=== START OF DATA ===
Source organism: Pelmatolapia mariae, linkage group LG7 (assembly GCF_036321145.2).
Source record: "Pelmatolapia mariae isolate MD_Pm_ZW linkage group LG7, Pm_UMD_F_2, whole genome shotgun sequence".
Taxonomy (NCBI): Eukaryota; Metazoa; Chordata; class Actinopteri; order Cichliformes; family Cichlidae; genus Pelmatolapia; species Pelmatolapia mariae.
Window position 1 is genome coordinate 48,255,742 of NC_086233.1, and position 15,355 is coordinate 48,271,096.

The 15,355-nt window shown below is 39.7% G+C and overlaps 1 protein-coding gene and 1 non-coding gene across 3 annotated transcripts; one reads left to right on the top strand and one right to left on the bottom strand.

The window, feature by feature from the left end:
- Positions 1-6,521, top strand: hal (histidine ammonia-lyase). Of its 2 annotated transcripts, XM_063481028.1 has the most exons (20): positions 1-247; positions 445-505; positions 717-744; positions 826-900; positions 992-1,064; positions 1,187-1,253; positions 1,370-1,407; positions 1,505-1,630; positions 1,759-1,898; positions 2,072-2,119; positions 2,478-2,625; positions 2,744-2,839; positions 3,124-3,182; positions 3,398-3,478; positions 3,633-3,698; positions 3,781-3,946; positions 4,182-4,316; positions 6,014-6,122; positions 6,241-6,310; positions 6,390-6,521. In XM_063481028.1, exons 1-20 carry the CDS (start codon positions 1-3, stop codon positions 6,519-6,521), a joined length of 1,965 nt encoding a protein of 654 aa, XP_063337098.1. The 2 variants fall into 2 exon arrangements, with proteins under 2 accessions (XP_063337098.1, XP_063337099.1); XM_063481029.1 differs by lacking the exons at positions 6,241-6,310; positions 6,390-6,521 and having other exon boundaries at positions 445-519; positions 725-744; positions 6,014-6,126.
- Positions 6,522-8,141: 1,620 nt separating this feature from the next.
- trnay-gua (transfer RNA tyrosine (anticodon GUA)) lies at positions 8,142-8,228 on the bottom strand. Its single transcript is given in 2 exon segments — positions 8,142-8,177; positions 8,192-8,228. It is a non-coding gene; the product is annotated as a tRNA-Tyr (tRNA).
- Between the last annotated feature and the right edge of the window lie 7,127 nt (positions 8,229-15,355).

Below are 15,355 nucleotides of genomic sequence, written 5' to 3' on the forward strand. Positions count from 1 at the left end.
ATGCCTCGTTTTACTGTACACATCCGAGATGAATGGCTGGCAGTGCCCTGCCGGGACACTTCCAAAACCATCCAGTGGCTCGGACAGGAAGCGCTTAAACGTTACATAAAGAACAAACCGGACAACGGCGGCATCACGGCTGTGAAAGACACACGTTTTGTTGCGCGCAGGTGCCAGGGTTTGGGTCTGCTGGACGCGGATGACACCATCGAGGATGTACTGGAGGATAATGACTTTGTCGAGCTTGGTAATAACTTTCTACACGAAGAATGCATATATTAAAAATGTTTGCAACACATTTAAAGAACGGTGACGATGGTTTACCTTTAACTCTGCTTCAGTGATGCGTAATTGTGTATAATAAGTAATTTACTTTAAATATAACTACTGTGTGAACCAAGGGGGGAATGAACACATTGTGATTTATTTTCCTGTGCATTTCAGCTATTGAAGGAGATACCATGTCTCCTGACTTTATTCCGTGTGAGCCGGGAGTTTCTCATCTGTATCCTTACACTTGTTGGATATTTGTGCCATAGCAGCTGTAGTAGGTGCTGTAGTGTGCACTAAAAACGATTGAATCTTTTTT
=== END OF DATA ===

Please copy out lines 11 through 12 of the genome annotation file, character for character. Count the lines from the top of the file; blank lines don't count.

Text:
Below are 15,355 nucleotides of genomic sequence, written 5' to 3' on the forward strand. Positions count from 1 at the left end.
ATGCCTCGTTTTACTGTACACATCCGAGATGAATGGCTGGCAGTGCCCTGCCGGGACACTTCCAAAACCATCCAGTGGCTCGGACAGGAAGCGCTTAAACGTTACATAAAGAACAAACCGGACAACGGCGGCATCACGGCTGTGAAAGACACACGTTTTGTTGCGCGCAGGTGCCAGGGTTTGGGTCTGCTGGACGCGGATGACACCATCGAGGATGTACTGGAGGATAATGACTTTGTCGAGCTTGGTAATAACTTTCTACACGAAGAATGCATATATTAAAAATGTTTGCAACACATTTAAAGAACGGTGACGATGGTTTACCTTTAACTCTGCTTCAGTGATGCGTAATTGTGTATAATAAGTAATTTACTTTAAATATAACTACTGTGTGAACCAAGGGGGGAATGAACACATTGTGATTTATTTTCCTGTGCATTTCAGCTATTGAAGGAGATACCATGTCTCCTGACTTTATTCCGTGTGAGCCGGGAGTTTCTCATCTGTATCCTTACACTTGTTGGATATTTGTGCCATAGCAGCTGTAGTAGGTGCTGTAGTGTGCACTAAAAACGATTGAATCTTTTTT